President Trump and the leaders of the Republican-led Congress have stated their intent to reach consensus on federal tax relief and legislation before Christmas. The TCJA is the starting point for this effort. We will keep members apprised of relevant developments.


State Senate Unanimously Approves UI Reform Legislation

Every two years, the Unemployment Insurance Advisory Council (UIAC) is required to submit its recommended changes to Wisconsin’s Unemployment Insurance (UI) law to the State Legislature for review and consideration.

Last week, the State Senate unanimously approved the UIAC recommendations for the 2017-2018 legislative session. While the majority of the proposed changes are technical modifications, there are three provisions which should directly or indirectly benefit WIB members. They are:

UI Benefit Ineligibility for Concealment of Holiday, Vacation, Termination, or Sick Pay

UI claimants who conceal wages on a UI claim are ineligible for UI benefits for that week. Under the UIAC proposal,  claimants who conceal  holiday, vacation, termination, or sick pay would also be ineligible for UI benefits in the week they conceal such pay.

UI Benefit Ineligibility for Failure to Provide Information

The Wisconsin Department of Workforce Development (DWD) may require any UI claimant to answer questions relating to the claimant’s eligibility for UI benefits. A UI claimant is ineligible to receive UI benefits for any week in which the UI claimant fails to comply with a request by DWD to provide the information until the UI claimant complies with the request. If a UI claimant later complies with such a request, the UI claimant is eligible to receive UI benefits as of the week in which the failure to provide information occurred.

The UIAC proposal specifies that UI claimants who fail to answer DWD eligibility questions are ineligible for UI benefits beginning with the week involving the eligibility issue, not the week in which the claimant fails to answer the Department’s questions.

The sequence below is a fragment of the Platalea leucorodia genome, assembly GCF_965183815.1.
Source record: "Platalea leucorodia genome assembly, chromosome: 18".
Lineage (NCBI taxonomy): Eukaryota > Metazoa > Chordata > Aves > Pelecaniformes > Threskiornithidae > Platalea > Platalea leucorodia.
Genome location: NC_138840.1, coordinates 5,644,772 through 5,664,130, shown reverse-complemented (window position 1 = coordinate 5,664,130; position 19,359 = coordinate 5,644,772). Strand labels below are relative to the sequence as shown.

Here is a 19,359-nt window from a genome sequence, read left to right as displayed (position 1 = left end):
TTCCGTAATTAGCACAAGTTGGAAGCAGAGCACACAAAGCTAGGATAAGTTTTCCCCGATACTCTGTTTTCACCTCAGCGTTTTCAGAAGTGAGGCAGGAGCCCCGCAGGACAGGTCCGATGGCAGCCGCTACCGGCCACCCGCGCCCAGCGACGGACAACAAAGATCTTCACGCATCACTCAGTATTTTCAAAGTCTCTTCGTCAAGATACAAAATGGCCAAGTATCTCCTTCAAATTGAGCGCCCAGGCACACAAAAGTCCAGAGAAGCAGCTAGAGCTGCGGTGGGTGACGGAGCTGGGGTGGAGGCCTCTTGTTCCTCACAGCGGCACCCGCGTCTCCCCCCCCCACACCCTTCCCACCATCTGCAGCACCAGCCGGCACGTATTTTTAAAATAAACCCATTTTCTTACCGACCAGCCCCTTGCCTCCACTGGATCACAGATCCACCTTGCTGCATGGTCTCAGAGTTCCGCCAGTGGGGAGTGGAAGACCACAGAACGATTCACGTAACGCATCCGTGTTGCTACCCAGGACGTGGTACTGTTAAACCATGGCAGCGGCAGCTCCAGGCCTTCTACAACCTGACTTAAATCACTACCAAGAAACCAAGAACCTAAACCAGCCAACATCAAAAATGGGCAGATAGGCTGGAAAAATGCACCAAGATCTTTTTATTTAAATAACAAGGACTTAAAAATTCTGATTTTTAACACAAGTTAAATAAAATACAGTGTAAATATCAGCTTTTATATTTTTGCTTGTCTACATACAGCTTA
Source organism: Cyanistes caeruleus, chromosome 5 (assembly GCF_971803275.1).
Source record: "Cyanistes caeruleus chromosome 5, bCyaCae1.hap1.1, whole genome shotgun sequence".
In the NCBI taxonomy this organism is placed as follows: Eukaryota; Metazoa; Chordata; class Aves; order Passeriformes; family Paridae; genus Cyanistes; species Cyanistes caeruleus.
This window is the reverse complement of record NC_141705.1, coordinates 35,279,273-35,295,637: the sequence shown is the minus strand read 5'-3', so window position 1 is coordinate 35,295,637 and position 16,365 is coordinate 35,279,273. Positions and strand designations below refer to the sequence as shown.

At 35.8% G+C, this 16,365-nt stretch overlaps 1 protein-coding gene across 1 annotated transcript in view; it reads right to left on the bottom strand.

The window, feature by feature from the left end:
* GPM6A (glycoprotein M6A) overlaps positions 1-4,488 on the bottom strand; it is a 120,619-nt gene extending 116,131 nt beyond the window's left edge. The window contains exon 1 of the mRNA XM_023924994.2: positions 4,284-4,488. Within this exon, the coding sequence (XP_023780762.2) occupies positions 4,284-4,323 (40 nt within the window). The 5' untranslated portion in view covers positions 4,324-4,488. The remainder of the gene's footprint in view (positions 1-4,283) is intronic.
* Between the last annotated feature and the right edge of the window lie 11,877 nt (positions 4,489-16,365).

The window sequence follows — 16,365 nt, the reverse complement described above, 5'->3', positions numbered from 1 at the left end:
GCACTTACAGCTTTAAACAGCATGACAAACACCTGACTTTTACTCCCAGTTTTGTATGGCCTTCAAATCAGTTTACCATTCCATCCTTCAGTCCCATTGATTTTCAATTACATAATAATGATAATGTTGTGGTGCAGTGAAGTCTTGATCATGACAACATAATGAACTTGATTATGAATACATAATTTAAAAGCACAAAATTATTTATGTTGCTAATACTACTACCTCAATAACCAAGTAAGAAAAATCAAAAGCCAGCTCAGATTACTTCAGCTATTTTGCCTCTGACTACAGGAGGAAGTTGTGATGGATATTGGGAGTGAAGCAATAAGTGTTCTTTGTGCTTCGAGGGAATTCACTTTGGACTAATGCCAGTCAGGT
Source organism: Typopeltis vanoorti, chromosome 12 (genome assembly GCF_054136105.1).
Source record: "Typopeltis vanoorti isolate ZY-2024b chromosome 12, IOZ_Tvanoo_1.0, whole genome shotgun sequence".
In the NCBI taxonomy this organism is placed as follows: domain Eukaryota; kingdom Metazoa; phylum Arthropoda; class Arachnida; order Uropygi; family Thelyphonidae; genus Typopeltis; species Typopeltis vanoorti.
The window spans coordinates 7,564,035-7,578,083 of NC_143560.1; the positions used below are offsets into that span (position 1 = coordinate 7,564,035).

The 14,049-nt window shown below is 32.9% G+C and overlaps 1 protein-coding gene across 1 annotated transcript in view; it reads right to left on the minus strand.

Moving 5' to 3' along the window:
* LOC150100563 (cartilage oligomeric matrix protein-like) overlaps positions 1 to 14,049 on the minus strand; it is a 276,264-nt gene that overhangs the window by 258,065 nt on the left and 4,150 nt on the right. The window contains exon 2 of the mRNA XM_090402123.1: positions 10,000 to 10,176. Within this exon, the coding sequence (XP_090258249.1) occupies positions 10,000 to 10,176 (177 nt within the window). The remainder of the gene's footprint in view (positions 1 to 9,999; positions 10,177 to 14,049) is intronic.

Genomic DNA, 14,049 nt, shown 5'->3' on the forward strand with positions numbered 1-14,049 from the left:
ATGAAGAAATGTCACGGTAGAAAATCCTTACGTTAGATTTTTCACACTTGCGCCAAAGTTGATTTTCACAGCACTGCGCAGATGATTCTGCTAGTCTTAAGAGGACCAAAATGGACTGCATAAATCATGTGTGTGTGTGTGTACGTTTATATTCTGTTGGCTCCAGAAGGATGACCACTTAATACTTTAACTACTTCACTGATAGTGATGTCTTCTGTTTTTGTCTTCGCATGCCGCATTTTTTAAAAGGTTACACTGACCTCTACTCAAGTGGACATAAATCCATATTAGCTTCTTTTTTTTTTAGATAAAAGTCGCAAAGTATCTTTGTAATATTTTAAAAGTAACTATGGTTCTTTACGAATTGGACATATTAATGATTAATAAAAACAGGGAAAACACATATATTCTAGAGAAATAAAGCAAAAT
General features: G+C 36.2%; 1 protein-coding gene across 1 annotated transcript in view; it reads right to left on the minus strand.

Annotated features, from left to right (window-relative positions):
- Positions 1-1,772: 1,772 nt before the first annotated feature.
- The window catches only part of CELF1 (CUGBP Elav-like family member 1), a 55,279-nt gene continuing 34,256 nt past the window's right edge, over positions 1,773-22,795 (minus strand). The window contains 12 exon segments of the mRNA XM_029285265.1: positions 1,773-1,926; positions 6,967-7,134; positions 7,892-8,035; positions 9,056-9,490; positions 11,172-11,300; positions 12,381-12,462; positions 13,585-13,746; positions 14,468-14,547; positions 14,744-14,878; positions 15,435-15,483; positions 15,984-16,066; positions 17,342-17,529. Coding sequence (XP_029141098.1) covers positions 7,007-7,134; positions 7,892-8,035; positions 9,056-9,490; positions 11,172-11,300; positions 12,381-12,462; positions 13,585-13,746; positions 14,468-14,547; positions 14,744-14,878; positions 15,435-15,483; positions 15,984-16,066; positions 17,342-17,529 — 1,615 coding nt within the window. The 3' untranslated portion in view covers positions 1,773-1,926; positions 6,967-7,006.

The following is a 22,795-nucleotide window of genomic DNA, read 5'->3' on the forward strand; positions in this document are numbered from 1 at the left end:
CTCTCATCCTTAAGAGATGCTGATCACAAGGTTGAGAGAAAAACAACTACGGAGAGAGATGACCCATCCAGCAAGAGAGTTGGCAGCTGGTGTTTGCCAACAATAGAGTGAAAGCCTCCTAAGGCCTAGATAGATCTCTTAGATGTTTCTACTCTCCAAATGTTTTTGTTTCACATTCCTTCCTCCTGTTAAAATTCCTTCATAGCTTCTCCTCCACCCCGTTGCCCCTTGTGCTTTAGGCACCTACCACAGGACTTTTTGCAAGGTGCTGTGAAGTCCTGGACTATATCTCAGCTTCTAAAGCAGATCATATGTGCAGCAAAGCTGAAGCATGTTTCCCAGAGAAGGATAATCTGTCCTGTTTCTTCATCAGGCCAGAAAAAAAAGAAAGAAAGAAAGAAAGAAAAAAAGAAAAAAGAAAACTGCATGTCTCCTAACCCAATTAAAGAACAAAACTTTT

Revisions to Pre-Employment Drug Testing

Wisconsin employers may report the name of anyone who either fails or refuses to take a pre-employment drug test that is a condition of the offer of employment. Failing or refusing to take a pre-employment drug test is presumed to be a refusal of suitable work. If a UI claimant fails a pre-employment drug test (without a valid prescription) and has not established that they had good cause, the UI claimant will be offered the option to attend treatment and complete a skills assessment before UI benefits are denied.

Under the UIAC proposal, employers who submit information to DWD about individuals who fail or refuse to take drug tests would be provided with civil immunity for acts or omissions with respect to such submissions. Furthermore, the UIAC proposal clarifies that all information related to drug testing and prescription medication is confidential.

While we support the UIAC recommendations, we are disappointed that the Council failed to come up with reasonable changes to the work search requirements for seasonal employees. The existing requirements make it difficult for seasonal employers to retain their workers.

We will continue to lobby on this issue. In the interim, we encourage members who operate seasonal businesses to review this guidance document published by the DWD.


WEDC Board Signs Off on Foxconn Contract

In late September, state lawmakers approved legislation to implement an agreement between the Governor and the Foxconn Company. The agreement called for the State of Wisconsin to provide up to $3 billion in an economic incentive package in exchange for Foxconn making a capital investment of up $10 billion and creating up to 13,000 full-time jobs with an average annual salary of $53,875.

Since then, the Wisconsin Economic Development Corporation (WEDC) and Foxconn have been in negotiations on a binding contract that would set forth the specific terms and conditions under which the State of Wisconsin would provide the economic incentives to Foxconn. Those negotiations concluded yesterday. The WEDC has provided this summary of the contract

Governor Walker and Foxconn Chairman Terry Gou are expected to ratify the contract tomorrow thereby clearing the way for the company to begin construction of its manufacturing facilities in Mount Pleasant, Wisconsin.